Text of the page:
Review | Unusual Findings
Written by: Amanda Van Parys
Those who find themselves hankering for more Stranger Things might consider turning to Unusual Findings, a point-and-click puzzle game set during Christmas in the 1980s. Vinny, Nick, and Tony are three best friends, all grounded, who sneak out to use a cable signal descrambler to watch pay-per-view adult movies. But when they turn on the descrambler, they receive a strange alien signal, and seconds later, an object crashes from the sky into the woods nearby. When they reach the woods, a park ranger is killed, and the boys decide to find a way to stop the murderous alien from causing any more harm. So let’s get into the Xbox Era review of Unusual Findings.
Unusual Findings is a horror-based adventure dealing with an alien invader and dripping with ‘80s nostalgia… Except most of it is just a little off with references to ‘80s IPs such as “Galaxy Wars”, Ponies, the Amazing Arachnodude, and Supersam.
I was instantly engaged in the game. The dialogue between Vinny and his dad for the first few minutes was a little awkward, the voice acting jumped out at me as a little strained. But after I put that out of my head and just decided to experience the game, I was all in. The very first scene was a little frustrating to me and that turned out to be somewhat of an omen for the rest of my experience.
The gameplay is simple, you enter a series of scenes from a map comprised of the different streets and locations of the small town, Southplanes. You enter each scene and walk through them as a side-scroll. You click on the screen to move the friends forward and faster clicks will make the characters move quicker, which is appreciated. However, it is rare that you can simply walk in a straight line without running into an object that will prompt the interactive menu, and quite annoying when you simply want to get across a scene quickly without being interrupted by clicking on cars in the foreground or signs on doors. Along the way of each scene, you click on various interactive objects such as bushes, trash cans, doors, and electronics when the reticle turns red and a menu pops up with grab, inspect, or talk options.
When you talk to people, you immediately get all the dialogue prompts and can pick which questions or phrases in any order. The dialogue options do not change until you complete the puzzle corresponding to the character, when maybe one or two of the options change or drop off, but when I did complete a puzzle with a character, I found that there’s no additional dialogue to help you with the next step or what do to after. I completed an obscure riddle in a video game for one character… No additional dialogue. I distracted another character to steal something, I go back to the scene… No additional dialogue. A sister runs out the door with something I need… I can’t find her, even at the place I know where she’s going!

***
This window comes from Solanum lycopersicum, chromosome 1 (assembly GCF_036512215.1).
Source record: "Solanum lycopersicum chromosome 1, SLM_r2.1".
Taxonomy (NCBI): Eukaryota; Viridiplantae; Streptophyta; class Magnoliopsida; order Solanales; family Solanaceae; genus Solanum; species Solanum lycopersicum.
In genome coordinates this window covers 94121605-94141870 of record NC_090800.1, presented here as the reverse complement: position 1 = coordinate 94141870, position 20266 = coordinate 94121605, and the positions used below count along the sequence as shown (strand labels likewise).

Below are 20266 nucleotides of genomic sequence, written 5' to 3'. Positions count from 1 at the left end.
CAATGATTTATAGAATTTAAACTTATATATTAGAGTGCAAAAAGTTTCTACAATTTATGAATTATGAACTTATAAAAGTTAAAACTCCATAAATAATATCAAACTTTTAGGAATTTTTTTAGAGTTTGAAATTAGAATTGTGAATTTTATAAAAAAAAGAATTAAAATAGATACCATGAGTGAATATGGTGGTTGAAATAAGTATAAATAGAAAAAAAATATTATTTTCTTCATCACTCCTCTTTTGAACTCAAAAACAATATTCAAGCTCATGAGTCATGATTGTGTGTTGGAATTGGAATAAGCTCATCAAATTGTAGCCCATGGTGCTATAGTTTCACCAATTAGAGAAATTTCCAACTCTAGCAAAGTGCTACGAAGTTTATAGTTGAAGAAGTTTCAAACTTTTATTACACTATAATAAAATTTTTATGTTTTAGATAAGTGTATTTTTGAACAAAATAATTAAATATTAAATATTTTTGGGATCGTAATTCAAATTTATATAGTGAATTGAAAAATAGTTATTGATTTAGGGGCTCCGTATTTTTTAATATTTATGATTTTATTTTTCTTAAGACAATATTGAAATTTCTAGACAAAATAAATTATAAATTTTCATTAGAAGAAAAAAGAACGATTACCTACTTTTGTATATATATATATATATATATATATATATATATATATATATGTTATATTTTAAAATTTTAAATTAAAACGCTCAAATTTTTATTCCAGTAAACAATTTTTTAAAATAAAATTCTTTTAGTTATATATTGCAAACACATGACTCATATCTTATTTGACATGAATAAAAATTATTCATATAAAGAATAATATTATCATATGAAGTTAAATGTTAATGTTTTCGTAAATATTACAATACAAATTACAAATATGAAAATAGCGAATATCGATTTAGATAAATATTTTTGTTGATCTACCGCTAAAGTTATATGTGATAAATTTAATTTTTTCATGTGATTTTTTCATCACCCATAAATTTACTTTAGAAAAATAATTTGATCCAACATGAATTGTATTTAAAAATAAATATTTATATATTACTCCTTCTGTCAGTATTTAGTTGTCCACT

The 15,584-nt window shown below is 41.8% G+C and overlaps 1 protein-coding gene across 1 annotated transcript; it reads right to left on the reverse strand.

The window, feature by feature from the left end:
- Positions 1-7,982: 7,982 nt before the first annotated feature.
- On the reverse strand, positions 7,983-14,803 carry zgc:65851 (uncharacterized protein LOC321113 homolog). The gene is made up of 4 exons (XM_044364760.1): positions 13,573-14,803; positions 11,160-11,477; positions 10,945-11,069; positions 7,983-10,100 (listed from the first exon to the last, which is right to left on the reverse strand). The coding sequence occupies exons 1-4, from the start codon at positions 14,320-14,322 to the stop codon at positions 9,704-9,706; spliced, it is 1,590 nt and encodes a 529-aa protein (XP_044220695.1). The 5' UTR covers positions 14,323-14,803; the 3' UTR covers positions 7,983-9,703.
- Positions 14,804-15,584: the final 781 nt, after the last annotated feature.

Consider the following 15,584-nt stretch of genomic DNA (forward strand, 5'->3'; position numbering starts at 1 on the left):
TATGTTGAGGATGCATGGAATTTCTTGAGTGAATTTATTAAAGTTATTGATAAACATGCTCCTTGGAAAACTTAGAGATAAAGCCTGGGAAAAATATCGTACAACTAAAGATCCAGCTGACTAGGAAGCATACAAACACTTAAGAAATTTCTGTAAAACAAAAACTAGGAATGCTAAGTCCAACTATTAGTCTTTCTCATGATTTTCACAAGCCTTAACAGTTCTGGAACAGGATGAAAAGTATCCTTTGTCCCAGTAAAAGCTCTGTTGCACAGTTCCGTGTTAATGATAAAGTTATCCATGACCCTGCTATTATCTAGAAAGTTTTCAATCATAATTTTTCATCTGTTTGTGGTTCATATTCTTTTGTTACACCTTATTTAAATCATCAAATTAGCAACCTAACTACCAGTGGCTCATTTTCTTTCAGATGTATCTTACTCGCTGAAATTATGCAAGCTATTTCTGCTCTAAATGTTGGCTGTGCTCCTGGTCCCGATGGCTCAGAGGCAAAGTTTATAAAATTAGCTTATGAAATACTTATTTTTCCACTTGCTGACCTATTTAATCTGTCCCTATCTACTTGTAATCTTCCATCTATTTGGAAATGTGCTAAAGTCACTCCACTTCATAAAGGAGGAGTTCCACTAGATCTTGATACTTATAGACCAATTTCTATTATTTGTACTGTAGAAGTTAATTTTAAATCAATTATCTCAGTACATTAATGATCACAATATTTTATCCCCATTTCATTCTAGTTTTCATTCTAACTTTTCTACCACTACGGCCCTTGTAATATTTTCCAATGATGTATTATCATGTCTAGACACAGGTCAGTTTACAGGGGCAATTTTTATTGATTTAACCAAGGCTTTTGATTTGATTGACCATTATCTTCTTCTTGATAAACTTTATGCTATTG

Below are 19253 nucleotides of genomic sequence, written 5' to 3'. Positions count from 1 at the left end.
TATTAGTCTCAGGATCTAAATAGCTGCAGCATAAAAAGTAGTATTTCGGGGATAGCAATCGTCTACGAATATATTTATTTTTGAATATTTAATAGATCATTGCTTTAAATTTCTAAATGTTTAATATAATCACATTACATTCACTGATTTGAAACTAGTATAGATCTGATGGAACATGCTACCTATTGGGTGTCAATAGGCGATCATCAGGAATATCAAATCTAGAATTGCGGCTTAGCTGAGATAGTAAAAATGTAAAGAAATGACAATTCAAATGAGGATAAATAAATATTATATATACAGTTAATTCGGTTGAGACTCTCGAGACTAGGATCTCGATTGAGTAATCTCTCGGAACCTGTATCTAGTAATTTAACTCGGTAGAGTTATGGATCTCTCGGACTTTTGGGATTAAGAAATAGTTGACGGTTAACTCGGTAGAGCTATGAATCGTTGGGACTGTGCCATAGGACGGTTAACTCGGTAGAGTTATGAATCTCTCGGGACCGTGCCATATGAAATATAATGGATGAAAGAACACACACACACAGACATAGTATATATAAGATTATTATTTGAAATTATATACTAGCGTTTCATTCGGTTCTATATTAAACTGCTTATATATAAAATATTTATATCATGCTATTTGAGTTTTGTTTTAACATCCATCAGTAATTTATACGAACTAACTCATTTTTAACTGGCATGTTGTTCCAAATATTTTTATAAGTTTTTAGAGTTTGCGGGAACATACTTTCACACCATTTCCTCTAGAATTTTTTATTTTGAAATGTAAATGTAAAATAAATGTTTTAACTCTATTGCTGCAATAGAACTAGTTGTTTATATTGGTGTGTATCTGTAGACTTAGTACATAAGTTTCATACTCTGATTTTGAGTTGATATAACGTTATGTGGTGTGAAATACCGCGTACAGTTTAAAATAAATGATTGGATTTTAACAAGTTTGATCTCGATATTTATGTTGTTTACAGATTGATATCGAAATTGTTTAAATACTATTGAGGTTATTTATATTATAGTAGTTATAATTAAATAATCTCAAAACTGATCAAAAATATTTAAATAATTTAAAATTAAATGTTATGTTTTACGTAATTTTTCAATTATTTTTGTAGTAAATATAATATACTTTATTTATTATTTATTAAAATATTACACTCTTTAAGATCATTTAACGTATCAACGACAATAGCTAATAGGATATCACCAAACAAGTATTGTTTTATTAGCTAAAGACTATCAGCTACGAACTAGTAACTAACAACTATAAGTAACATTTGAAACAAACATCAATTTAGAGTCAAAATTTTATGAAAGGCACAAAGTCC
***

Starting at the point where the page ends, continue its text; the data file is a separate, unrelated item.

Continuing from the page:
I must admit here that this game grew increasingly frustrating to me with too many of the puzzles being unnecessarily difficult and convoluted. I’m not a dumb person, and maybe my post-Covid brain fog has affected me, but this game made me feel dumb.
After 6.5 hours and very little progression, my strategy became to go around and try to gather everything I could and deal with sorting it out later; or use all the items I collected on every interactable object, hoping to get some sort of clue to progress. I scavenged everything I could—which was not much—but to get most of the items to interact with the puzzles and characters, they all required the items to be fixed, exchanged, or improved in some way, leaving my options extremely limited.
This was the single-most frustrating aspect: you know what you need to do, but you’re constantly limited because once you figure out what you have to do, there’s an extra step to figure out how to make it WORK. For example, you need to find a comic book or game to trade for something you need, however, you find a game and, surprise, it doesn’t work. You find a comic book, but surprise, you can’t take it. I understand it’s a puzzle adventure game, but the amount of clues you get despite 4-6 dialogue options for each character is disappointingly meager.
Graphics and Sound
As expected, the graphics are a nostalgic retro pixelated aesthetic, wide trunk bodies with skinny legs and all. Some objects looked better than others—Christmas decorations in one yard looked great, yet the scene for the woods, arguably more significant to progression, was dark with important objects barely discernable from the surroundings.
One of the best elements was the music, as seems to be the case with so many indie games. The ambient music was definitely a vibe. One scene in particular had music that reminded me of Twin Peaks and I immediately paused to reflect, thinking that maybe I should play a Twin Peaks inspired game rather than this one.
In conclusion, I had high hopes for this game and I was excited to play it. The aesthetic and the story really intrigued me and I was so eager to discover the tale as I went along, and sadly, I didn’t get to experience much of it. Unusual Findings has a promising premise but the movement and convoluted puzzles ruined it for me. After spending an exasperating 6.5 hours with very little enjoyment, I will not be returning to finish it. Maybe others with more understanding of the genre will enjoy this more than me and for them, I wish them the best.
|Reviewed on||Xbox Series X|
|Available on||Xbox, Playstation, Switch, PC, Linux|
|Release Date||October 12th, 2022|
|Developer||Epic Llama Games|
|Rated||T for Teen|